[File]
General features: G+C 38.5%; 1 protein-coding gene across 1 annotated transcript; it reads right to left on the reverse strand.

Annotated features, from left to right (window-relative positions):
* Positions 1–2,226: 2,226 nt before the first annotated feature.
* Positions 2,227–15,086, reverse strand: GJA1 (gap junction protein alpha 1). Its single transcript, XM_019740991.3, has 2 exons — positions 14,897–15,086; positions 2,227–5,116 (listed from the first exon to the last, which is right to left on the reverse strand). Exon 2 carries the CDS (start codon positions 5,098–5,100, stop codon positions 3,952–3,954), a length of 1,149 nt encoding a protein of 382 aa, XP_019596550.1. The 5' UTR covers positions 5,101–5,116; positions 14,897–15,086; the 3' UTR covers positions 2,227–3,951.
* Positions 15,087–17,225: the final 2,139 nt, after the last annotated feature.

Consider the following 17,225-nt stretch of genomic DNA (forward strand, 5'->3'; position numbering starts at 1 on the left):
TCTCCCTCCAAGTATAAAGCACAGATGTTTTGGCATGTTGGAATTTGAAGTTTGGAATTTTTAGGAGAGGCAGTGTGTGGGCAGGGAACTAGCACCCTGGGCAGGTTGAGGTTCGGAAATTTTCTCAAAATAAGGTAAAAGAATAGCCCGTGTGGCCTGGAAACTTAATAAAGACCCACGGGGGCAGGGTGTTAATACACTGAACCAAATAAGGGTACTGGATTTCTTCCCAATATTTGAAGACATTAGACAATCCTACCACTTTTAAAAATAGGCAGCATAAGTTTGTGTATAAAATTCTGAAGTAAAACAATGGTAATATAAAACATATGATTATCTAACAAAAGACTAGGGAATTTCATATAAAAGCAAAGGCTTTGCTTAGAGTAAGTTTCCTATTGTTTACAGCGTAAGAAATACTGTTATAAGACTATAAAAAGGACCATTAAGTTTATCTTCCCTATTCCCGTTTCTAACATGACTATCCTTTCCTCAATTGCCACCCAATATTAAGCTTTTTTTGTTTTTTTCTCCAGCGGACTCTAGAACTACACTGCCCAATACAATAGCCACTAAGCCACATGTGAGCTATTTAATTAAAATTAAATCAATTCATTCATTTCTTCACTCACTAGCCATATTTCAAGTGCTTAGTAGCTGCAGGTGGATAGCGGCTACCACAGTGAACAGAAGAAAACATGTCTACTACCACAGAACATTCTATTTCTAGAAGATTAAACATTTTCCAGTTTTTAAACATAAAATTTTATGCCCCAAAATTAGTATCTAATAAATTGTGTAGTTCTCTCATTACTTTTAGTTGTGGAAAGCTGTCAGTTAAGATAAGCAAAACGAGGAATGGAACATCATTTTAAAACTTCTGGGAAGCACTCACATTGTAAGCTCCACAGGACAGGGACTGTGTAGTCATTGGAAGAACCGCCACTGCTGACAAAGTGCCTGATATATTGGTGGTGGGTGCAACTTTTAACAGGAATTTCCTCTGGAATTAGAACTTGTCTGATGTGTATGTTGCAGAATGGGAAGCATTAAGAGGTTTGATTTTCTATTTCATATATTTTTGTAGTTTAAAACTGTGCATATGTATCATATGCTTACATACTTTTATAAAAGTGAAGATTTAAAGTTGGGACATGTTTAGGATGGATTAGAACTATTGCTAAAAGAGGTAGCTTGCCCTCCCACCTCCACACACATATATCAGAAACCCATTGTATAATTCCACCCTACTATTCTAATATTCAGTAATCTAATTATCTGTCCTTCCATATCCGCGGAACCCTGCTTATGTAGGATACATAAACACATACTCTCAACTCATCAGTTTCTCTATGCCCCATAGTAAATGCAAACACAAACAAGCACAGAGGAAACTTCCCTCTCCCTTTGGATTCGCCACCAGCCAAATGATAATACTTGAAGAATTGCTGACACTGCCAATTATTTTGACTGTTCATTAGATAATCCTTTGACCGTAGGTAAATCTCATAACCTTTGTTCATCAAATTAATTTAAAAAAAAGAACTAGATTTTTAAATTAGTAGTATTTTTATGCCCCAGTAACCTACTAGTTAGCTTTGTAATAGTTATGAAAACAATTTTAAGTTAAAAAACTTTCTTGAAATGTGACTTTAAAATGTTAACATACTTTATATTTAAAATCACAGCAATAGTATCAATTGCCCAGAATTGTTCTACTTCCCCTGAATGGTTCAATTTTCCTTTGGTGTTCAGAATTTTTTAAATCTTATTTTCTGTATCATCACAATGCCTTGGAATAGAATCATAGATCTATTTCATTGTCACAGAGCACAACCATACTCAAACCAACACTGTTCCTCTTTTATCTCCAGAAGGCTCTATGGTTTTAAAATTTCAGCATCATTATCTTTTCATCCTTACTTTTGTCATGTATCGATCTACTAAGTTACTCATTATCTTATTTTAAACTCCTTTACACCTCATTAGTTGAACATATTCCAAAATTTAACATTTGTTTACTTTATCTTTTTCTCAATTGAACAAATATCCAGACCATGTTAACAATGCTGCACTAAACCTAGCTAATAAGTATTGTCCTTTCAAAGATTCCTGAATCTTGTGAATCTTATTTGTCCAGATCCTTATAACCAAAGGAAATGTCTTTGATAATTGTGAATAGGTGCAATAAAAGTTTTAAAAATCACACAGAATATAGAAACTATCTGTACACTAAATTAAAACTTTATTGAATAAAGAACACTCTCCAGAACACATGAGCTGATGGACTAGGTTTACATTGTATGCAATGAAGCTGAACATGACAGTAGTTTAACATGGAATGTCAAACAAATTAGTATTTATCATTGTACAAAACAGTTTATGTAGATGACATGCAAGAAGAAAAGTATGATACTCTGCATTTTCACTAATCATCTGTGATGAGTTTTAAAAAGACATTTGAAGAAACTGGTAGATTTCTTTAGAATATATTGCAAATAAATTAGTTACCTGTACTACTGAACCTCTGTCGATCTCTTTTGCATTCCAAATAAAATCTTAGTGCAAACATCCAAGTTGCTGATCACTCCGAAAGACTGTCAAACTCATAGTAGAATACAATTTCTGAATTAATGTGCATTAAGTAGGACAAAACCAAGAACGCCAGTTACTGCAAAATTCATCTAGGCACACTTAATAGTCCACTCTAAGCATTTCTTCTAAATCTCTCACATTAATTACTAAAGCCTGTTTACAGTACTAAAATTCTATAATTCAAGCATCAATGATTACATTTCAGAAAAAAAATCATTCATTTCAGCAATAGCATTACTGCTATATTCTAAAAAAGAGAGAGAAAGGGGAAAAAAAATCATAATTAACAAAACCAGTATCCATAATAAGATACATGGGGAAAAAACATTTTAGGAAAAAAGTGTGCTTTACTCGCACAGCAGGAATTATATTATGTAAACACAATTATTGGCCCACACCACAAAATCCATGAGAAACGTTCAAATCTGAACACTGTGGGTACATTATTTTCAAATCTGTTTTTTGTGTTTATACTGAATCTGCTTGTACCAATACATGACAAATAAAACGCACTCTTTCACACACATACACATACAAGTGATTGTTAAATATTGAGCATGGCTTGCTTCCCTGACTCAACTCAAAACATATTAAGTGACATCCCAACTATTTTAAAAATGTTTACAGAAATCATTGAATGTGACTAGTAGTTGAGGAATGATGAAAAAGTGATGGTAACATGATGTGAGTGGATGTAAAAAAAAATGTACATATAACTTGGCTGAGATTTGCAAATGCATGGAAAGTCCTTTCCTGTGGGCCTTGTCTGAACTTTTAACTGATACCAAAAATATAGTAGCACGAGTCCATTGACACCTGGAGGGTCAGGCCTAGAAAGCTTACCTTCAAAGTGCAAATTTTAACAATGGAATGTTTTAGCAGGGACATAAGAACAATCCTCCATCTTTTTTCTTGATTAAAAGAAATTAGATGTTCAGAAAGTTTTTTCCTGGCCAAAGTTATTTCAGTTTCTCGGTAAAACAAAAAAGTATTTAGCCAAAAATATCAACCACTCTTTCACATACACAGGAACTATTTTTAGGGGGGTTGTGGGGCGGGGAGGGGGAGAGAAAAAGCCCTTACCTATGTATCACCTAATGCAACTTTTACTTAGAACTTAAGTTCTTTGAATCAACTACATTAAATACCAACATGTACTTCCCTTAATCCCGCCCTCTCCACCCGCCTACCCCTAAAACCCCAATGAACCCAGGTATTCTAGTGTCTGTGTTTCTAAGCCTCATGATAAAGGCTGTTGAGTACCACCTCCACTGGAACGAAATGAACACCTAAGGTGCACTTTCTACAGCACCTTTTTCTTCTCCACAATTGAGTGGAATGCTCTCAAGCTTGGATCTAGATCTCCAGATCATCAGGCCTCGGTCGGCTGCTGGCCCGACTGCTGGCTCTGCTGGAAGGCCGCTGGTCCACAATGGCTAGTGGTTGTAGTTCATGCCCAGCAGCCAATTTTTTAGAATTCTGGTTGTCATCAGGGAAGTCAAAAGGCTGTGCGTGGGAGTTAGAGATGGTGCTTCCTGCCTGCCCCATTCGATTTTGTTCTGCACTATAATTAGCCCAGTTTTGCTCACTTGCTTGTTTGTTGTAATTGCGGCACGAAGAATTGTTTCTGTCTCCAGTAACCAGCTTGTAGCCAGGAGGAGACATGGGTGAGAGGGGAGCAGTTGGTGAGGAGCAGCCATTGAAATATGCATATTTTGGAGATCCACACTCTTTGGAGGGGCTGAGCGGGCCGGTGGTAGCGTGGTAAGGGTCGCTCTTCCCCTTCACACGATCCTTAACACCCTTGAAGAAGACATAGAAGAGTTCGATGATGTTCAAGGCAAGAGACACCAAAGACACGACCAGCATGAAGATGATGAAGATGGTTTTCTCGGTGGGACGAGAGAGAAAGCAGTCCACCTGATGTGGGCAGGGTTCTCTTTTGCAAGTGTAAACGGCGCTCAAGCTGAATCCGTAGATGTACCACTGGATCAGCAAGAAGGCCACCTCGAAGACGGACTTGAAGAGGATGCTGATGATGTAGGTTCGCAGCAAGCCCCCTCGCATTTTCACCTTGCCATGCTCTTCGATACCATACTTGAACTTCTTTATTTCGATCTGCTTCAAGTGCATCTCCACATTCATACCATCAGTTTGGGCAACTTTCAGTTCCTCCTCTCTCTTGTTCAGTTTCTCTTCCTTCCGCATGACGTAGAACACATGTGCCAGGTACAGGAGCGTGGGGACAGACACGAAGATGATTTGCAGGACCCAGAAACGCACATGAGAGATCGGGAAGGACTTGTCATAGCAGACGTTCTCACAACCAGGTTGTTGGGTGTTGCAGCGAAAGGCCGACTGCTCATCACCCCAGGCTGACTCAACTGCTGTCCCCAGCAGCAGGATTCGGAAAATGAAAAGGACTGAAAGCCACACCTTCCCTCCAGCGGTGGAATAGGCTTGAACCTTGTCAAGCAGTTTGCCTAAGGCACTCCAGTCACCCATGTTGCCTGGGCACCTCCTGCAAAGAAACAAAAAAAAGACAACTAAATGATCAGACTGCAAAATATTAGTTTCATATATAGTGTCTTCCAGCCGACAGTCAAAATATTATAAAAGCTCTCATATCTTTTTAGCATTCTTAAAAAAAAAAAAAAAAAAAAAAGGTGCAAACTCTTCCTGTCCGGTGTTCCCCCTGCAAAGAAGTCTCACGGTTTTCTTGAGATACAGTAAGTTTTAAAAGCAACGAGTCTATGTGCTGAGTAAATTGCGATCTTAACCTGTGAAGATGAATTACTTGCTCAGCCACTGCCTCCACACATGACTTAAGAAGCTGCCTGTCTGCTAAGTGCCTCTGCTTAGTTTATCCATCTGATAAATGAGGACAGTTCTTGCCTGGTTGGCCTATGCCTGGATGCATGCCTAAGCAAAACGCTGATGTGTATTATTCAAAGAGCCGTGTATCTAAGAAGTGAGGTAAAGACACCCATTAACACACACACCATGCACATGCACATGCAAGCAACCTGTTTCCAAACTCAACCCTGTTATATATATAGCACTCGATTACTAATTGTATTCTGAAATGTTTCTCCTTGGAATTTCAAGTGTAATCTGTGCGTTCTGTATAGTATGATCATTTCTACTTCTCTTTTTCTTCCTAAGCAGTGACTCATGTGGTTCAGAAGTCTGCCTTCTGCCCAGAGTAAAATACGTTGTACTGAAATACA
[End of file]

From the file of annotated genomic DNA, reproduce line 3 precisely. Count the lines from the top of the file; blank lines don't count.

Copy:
* Positions 1–2,226: 2,226 nt before the first annotated feature.